It takes more than words to teach a kid how to ride a bike. Not even the clearest explanation of balance or a dazzling visual aid about proper seat height will help when those handlebars start to wobble. The only way a child can get it is to step on the pedals and practice.
Learning how to save money isn’t much different. Instead of merely telling your son or daughter that saving is important, give him or her a hands-on experience. Just as you’d start your child on a bike with training wheels, consider opening a jointly owned savings account to teach good money habits.
Highlight how much your child should save
One out of three American adults has no emergency savings, according to a study by NeighborWorks America, a nonprofit focused on community development. Introducing children to the notion of saving money at an early age can help them avoid a similar fate.
“It is the power of habit that most gets in the way of consistent saving and good money choices,” says John Buerger, a financial advisor in San Luis Obispo, California, and a father of two. “Those habits are formed when kids are young — ages 5 to 12.”
But if you’re going to encourage your son or daughter to save, you’d better be doing so yourself. It starts with setting aside 10% to 20% of your income, a rule of thumb that also can apply to children who earn money by doing chores or baby-sitting.
For now, placing that cash in a savings account — if possible, one with a high yield — is a good move. Although this won’t produce Big Bird-sized results, it beats leaving cash in a piggy bank. Because you’ll be a joint owner of the account, your child probably won’t have to meet an age requirement. Just be sure to find an account that doesn’t have monthly service charges or other fees.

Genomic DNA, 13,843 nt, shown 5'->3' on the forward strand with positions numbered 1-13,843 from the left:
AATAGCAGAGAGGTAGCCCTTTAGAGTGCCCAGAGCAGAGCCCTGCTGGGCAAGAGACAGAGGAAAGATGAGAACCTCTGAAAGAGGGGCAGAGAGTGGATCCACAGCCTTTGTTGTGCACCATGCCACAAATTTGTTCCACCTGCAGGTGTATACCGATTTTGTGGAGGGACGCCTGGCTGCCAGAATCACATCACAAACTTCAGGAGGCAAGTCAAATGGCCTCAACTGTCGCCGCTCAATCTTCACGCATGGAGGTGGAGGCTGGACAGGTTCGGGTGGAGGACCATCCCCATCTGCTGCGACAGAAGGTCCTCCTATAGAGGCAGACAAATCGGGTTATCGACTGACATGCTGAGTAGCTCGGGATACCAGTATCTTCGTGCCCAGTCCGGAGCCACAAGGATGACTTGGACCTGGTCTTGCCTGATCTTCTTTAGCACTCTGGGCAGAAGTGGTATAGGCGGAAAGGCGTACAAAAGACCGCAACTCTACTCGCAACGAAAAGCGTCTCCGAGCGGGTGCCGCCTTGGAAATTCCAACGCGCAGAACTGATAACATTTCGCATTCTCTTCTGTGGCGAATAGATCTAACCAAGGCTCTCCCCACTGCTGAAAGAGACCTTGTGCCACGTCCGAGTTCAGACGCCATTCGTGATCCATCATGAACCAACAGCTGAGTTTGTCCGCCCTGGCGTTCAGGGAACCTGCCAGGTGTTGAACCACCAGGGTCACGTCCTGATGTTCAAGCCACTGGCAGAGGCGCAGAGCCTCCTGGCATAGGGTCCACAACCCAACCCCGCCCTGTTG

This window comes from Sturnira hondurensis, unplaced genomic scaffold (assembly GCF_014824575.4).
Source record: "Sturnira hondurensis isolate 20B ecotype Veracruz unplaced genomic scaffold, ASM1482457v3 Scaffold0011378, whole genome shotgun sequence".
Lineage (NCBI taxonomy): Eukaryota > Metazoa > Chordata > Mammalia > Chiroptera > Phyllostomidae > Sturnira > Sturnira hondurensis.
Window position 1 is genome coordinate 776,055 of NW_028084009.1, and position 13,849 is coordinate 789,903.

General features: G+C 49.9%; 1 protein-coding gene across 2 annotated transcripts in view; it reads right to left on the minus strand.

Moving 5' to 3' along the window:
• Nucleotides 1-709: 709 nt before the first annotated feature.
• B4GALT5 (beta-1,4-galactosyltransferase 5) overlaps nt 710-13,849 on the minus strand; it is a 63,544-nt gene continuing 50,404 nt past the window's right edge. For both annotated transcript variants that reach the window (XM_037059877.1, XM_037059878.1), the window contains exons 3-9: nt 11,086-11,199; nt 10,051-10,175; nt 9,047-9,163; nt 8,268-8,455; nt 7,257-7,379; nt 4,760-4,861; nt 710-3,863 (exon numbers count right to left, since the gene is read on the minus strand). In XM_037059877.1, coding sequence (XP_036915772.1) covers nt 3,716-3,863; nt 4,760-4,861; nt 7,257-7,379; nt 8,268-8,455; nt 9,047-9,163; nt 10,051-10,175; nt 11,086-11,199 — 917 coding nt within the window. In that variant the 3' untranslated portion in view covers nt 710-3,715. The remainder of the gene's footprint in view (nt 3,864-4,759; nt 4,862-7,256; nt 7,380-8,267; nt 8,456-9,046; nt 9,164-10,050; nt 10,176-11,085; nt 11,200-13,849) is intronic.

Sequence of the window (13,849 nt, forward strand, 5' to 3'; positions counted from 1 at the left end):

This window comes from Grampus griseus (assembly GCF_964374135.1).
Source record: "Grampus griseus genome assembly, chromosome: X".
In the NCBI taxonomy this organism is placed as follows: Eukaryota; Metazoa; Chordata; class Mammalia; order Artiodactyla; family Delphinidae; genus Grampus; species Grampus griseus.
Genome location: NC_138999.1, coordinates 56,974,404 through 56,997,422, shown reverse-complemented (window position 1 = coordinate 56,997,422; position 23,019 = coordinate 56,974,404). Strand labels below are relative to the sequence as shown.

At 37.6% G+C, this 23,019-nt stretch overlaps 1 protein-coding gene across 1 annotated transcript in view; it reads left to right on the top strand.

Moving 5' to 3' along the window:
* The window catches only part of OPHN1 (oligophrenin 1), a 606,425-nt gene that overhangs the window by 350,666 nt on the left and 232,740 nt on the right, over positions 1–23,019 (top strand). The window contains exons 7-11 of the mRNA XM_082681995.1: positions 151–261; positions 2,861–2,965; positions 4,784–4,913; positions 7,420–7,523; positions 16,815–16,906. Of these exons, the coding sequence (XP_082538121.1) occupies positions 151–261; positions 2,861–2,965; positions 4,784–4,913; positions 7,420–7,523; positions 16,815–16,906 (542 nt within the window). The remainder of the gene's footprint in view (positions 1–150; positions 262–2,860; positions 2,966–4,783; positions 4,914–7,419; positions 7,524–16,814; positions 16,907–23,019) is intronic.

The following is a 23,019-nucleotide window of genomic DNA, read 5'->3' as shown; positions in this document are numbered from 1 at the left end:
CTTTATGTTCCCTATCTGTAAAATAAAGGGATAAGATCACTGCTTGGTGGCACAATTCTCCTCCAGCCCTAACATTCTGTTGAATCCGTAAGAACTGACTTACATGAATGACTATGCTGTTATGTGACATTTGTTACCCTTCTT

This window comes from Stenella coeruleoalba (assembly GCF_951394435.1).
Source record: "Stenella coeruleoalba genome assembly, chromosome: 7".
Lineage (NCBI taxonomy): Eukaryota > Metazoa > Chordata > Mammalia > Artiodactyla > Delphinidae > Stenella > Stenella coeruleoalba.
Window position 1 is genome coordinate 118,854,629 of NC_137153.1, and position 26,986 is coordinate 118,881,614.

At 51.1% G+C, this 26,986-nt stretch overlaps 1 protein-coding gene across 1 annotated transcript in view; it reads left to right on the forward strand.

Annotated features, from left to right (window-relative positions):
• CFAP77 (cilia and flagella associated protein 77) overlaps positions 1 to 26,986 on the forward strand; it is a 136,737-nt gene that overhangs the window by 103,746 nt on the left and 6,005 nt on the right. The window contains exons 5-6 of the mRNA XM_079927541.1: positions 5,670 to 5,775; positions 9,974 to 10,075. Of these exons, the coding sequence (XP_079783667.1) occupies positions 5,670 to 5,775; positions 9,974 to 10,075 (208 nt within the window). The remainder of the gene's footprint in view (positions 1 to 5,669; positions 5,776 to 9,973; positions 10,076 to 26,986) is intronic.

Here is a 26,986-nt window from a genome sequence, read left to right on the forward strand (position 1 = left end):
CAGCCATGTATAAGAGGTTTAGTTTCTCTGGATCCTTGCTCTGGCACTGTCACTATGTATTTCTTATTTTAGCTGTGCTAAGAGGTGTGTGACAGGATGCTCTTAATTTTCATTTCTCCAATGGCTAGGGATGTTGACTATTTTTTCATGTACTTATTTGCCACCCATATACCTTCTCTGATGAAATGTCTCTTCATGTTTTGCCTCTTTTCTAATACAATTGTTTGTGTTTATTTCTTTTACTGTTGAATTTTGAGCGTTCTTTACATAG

Although most banks and credit unions let you deposit funds online, Mathew Dahlberg — a financial advisor in Kansas City, Missouri, and father of two — recommends doing this in person.
“After a few months of saving, my children and I went to our bank and deposited our sum,” Dahlberg says. “I think that the sights, sounds and even the smell of the bills and change help them comprehend the abstract concept of saving.”
Differentiate between short- and long-term savings
Some of the best savings accounts come with online tools that let customers set multiple savings goals. Let your child play with these features to see how some savings can be put toward larger purchases, such as a new bike or video game console, and some can go toward candy or movie tickets.
“Gratification delay is important because it helps kids — and adults — learn to save for future needs instead of today’s wants,” says Gary Alt, a Pleasanton, California, financial advisor and father of four.
Keep your child engaged
Unless you’re raising the next Warren Buffett — and if you are, congratulations — topics such as investing and saving money won’t have your kid on the edge of her seat. That makes it important to keep things light and engaging. Some banks and credit unions offer kid-friendly features, such as online games, rewards for getting good grades and other, even more imaginative perks.
“For elementary school kids, have them open a savings account at a bank that has a program aimed at young savers,” says Carrie Houchins-Witt, a financial advisor in Coralville, Iowa, and a mother of two. “Our favorite local bank has a ‘penny grab’ program for deposits of $5 or more, so the kids get to grab a fistful of pennies to add to their deposit. My kids are pretty good at grabbing almost 100 pennies, so that is an immediate 20% return on their deposit.”
Lessons for life
A jointly owned savings account is a great place for kids to stash at least some of their allowance or income. And it also can teach them a thing or two about managing money, which will pay off once the training wheels come off and they open an account of their own.
“If you can build the saving habit from the get-go,” Buerger says, “setting aside money will become less about pain, sacrifice and self-discipline, and spending becomes the outlier activity that goes against what you’ve always done.”